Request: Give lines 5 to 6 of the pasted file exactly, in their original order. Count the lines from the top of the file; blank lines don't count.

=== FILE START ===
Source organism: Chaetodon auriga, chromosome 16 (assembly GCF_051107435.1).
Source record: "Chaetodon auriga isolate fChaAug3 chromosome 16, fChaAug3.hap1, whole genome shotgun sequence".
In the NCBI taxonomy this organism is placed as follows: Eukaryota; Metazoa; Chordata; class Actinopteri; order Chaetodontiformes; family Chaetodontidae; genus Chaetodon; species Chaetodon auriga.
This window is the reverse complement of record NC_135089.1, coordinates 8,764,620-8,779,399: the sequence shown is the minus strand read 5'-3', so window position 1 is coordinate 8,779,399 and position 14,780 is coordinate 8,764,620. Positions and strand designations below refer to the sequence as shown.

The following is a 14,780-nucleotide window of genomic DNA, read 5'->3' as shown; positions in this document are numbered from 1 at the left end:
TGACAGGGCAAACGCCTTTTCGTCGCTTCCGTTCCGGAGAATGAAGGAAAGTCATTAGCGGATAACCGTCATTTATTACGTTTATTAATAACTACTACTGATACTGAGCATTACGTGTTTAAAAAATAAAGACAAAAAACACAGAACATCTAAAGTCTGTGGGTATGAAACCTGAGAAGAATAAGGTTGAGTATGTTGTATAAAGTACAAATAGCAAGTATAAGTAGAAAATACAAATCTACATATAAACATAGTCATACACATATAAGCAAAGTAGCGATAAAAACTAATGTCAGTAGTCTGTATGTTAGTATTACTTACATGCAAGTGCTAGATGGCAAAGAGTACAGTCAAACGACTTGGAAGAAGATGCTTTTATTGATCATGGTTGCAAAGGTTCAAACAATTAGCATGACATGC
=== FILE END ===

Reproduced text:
The following is a 14,780-nucleotide window of genomic DNA, read 5'->3' as shown; positions in this document are numbered from 1 at the left end:
TGACAGGGCAAACGCCTTTTCGTCGCTTCCGTTCCGGAGAATGAAGGAAAGTCATTAGCGGATAACCGTCATTTATTACGTTTATTAATAACTACTACTGATACTGAGCATTACGTGTTTAAAAAATAAAGACAAAAAACACAGAACATCTAAAGTCTGTGGGTATGAAACCTGAGAAGAATAAGGTTGAGTATGTTGTATAAAGTACAAATAGCAAGTATAAGTAGAAAATACAAATCTACATATAAACATAGTCATACACATATAAGCAAAGTAGCGATAAAAACTAATGTCAGTAGTCTGTATGTTAGTATTACTTACATGCAAGTGCTAGATGGCAAAGAGTACAGTCAAACGACTTGGAAGAAGATGCTTTTATTGATCATGGTTGCAAAGGTTCAAACAATTAGCATGACATGC